What is the best solution for mount options/partitioning when having e.g.: an Ubuntu minimal install (11.04) for Desktop use? e.g.: put /tmp on different partition to give it mount options like: nodev,nosuid,noexec - it could increase security. I just want to gather tips, how to do this

noatime could give more performance! so it's a must have for every mount point.

Thank you!

p.s.: also, what size would I give to the partitions? - everyday desktop use PC

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    Hi @Lance - once again, the wording in your question makes it very difficult to answer. Please read the FAQ. Questions asking for a 'best' are generally off-topic, as the answers are likely to be subjective and depend on the particular requirements for that person's install. For a general install, Ubuntu defaults will give the majority of users without specific requirements a reasonable platform. I would say go with defaults, or think through your specific requirements and ask questions on them. – Rory Alsop May 30 '11 at 8:47
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    I suggest migrating this to the stackexchange site askubuntu.com – Jeff Ferland Jun 5 '11 at 21:56
  • Yes, this best suited for askubuntu.com – Jamess Jun 9 '11 at 6:16
  • Agree for migrate, the only time security is mentioned is in the title. – this.josh Jun 10 '11 at 1:37

The National Security Agency actually publish operating system configuration recommendations. They specifically publish information for hardening Red Hat 5 but this could be adapted to any Linux distribution.

This setup is simply too detailed to quote in its entirity, but the hardening guide gives you a set of services which you can safely remove setuid permissions from. Note that modern linux distributions use capabilities and you should also understand and be able to review these (Red Hat 5 is somewhat old). Specifically and of interest they recommend separate partitions for /var/log and /var/audit. I assume this is because these partitions are somehow securely mirrored such that one cannot remove information from them once it has been written.

I would be careful with your nosuid and noexec options; you might disable legitimate execution and nosuid may not apply to capabilities. I personally think the utmost best defence for any kind of application-level security is mandatory access control, but this is not fully prevalent and available / compatible with all software yet, since many software authors do not take this into account (the old NT assume I'm an admin problem).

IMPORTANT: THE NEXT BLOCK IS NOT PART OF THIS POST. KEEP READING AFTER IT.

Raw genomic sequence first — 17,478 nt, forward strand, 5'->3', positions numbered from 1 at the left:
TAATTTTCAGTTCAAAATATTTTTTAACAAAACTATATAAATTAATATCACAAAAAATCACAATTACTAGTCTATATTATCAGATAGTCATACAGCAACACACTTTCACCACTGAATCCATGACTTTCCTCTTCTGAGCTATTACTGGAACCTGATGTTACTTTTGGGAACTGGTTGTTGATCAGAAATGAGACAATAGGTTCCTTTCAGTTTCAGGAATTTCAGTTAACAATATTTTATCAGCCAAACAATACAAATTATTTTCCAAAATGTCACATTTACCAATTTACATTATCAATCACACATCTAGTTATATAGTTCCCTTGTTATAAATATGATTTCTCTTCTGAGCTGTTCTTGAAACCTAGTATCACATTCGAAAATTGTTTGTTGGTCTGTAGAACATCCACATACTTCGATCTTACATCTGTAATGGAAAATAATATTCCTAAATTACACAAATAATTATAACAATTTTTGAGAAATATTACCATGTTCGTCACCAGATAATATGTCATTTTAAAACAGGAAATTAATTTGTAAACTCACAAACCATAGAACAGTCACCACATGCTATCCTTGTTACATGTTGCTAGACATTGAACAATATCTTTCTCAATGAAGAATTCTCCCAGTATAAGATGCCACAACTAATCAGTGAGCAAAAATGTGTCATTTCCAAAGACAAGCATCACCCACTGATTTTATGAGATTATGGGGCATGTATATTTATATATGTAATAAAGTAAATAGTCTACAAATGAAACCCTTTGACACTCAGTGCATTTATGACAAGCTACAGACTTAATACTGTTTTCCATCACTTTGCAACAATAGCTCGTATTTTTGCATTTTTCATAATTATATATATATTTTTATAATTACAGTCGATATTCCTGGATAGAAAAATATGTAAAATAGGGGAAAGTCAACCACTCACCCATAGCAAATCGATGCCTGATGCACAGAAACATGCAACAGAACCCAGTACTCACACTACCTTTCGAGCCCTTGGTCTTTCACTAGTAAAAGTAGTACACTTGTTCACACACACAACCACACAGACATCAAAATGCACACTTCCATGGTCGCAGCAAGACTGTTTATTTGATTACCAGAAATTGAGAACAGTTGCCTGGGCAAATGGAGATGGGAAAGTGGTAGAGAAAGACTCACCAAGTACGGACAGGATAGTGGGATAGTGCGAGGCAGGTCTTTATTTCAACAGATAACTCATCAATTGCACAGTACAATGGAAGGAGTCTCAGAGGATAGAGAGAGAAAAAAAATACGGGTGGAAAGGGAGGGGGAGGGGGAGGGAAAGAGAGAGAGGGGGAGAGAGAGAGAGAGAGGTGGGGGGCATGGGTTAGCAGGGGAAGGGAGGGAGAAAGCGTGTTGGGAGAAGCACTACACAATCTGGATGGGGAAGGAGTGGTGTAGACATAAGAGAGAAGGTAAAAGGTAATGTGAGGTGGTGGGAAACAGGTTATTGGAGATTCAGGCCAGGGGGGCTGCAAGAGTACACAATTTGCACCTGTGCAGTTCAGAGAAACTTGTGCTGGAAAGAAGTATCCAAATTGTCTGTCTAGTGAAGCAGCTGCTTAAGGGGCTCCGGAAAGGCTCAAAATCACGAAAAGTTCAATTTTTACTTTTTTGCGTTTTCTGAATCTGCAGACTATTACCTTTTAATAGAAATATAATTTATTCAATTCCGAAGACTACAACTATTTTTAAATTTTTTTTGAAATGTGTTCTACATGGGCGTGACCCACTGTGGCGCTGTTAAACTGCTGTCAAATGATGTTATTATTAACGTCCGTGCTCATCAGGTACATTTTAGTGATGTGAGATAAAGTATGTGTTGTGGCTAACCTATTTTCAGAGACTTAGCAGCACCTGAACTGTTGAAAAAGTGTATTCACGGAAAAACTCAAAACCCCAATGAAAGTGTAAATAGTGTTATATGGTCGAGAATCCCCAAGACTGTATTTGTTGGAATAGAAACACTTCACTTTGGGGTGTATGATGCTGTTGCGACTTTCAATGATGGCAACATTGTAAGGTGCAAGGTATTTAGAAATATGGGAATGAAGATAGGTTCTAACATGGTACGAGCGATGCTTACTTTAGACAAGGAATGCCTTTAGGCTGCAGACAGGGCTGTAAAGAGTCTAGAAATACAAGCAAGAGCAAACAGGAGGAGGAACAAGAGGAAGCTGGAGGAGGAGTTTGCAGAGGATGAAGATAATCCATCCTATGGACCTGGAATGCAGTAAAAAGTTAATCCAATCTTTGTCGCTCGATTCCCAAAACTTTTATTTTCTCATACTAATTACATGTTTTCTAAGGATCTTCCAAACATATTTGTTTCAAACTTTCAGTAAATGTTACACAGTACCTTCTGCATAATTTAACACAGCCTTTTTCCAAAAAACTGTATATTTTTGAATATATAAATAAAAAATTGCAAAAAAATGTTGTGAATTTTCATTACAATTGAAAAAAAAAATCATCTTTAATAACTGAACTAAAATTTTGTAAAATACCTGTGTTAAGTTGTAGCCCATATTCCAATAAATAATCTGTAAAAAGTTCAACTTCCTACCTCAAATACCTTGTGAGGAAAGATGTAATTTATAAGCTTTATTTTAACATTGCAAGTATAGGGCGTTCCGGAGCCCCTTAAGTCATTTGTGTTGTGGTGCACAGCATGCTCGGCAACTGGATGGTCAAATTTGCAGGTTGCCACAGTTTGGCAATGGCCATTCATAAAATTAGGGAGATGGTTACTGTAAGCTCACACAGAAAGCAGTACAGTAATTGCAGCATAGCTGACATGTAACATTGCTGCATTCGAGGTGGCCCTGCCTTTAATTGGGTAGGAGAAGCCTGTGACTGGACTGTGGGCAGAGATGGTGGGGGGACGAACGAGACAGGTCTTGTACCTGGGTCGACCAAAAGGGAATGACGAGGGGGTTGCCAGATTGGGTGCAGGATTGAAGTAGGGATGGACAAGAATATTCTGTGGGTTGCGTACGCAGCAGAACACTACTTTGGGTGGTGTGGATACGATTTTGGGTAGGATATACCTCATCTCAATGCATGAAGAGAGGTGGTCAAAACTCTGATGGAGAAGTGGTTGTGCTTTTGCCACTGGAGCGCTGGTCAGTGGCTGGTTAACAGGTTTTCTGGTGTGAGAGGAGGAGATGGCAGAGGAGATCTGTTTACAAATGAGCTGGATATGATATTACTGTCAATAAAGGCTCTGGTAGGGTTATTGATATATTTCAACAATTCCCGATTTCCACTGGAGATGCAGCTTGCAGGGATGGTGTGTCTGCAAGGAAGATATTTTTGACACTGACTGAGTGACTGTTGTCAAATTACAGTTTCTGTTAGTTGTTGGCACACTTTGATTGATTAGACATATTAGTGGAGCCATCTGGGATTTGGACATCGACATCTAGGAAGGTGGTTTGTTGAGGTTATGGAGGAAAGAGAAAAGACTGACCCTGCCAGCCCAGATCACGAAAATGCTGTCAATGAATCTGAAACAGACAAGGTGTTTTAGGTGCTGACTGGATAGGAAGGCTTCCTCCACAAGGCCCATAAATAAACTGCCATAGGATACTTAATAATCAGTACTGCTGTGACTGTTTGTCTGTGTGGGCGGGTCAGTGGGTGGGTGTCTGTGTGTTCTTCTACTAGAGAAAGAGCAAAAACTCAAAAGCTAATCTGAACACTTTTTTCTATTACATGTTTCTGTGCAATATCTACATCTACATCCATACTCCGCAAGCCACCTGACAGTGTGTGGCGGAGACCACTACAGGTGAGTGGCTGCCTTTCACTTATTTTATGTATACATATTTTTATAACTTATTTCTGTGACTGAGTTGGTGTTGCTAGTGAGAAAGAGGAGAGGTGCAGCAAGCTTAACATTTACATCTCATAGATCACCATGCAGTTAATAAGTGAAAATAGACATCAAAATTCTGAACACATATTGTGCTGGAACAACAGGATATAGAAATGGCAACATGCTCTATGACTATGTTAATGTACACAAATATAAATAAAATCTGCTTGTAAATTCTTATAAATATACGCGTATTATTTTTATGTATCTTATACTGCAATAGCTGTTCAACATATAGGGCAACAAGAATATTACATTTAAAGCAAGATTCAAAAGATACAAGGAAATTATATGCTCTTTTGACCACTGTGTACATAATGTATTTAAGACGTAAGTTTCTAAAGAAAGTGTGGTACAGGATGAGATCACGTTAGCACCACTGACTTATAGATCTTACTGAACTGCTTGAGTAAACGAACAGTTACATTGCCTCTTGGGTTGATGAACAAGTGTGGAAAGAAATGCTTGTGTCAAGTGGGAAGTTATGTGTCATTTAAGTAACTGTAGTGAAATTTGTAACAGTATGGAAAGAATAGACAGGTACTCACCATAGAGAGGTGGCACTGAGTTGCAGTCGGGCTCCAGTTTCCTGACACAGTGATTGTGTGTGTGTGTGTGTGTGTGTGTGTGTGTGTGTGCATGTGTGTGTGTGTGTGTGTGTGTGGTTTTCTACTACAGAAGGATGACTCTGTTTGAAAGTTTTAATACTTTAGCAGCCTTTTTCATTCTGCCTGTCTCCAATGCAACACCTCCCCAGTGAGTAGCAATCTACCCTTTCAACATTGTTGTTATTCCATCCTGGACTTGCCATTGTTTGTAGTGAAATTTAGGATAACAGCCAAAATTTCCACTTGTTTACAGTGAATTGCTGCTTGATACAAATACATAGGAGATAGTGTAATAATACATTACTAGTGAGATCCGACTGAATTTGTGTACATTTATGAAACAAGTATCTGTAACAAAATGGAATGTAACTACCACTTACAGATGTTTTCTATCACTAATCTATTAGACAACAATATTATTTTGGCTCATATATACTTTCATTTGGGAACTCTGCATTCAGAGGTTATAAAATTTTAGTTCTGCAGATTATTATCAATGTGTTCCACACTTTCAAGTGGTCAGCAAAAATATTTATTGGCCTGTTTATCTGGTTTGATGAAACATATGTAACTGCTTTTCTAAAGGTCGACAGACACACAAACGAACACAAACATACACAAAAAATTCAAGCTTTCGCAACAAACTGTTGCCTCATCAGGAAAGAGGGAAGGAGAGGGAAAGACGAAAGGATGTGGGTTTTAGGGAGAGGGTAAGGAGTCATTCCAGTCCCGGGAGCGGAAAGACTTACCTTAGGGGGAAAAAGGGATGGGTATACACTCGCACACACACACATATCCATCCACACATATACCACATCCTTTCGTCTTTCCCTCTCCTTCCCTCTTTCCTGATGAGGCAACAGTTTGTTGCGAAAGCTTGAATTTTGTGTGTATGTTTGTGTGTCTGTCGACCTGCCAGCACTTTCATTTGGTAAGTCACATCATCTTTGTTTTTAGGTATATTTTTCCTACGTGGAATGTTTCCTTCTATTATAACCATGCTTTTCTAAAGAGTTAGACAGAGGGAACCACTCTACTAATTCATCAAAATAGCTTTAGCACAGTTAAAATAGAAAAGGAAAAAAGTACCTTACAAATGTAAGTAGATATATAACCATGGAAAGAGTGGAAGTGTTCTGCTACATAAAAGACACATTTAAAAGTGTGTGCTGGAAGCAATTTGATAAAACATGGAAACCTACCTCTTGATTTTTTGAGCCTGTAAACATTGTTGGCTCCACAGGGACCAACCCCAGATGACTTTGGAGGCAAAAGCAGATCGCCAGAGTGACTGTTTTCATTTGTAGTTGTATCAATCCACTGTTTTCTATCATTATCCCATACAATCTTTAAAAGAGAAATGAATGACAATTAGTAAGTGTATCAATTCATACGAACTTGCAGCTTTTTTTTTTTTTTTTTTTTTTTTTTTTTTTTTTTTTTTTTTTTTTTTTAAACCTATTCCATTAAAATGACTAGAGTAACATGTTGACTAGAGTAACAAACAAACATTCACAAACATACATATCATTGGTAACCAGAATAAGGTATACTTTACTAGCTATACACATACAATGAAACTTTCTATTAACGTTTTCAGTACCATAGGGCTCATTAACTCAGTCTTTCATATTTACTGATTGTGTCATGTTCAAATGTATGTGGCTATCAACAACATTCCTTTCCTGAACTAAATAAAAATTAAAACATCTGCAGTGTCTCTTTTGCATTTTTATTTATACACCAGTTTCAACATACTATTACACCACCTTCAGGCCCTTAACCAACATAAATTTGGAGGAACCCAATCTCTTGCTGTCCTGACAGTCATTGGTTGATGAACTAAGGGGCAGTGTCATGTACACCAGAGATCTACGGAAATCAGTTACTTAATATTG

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    Putting /var/log and /var/log/audit on their own partitions is to help them better weather another location filling up. In the default partitioning scheme (just / and swap) a user could fill up their home directory, stop application and kernel logging, then try whatever they want without any record. – Scott Pack Jun 10 '11 at 11:33
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    @Scott good point, that too. – user2213 Jun 10 '11 at 12:31

The partitioning schema you choose has little impact on security. Don't sweat it (at least, not the security implications). If you're worried about security, there are more effective ways to spend your time.

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I would start by looking at standards documents for some recommendations, and adjust from there to best fit your environment. For some good starter information and an example partition table read through the "Partitioning Considerations" section of the Red Hat Linux 5 benchmark from the Center for Internet Security. I found their recommended partitioning scheme, with partition size adjustments, to work very well for a desktop environment.

Also, make sure to think long and hard about which options you enable and what their implications might be. For instance, noatime does provide a performance boost, however it can make forensics work more difficult in the future.

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I can answer on partitioning.

Keeping separate partitions for system directories like /, /usr, /boot is more of convenience and what you like to separate out. All together really you dont need more than 4-5 GB.

Look at https://askubuntu.com/questions/6490/is-a-boot-partition-necessary-anymore for detailed discussion on need of /boot as a separate filesystem.

Also look here for different partitioning options on Ubuntu/Linux

/tmp and /var makes sense and I would give ~ RAM size for /tmp, /var sizing depends upon your usage and your log rotation policies.

swap I would give twice RAM.

/home I will give everything else.

For increased security in filesystem level, I believe experts in askubuntu can help you better

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/   ext4    defaults,noatime
/boot   ext4    defaults,noatime,nodev,nosuid,noexec
/home   ext4    noatime,nodev,nosuid
/tmp    ext4    noatime,nodev,nosuid,noexec
/usr    ext4    noatime,nodev
/var    ext4    noatime,nodev,nosuid
none    swap    sw
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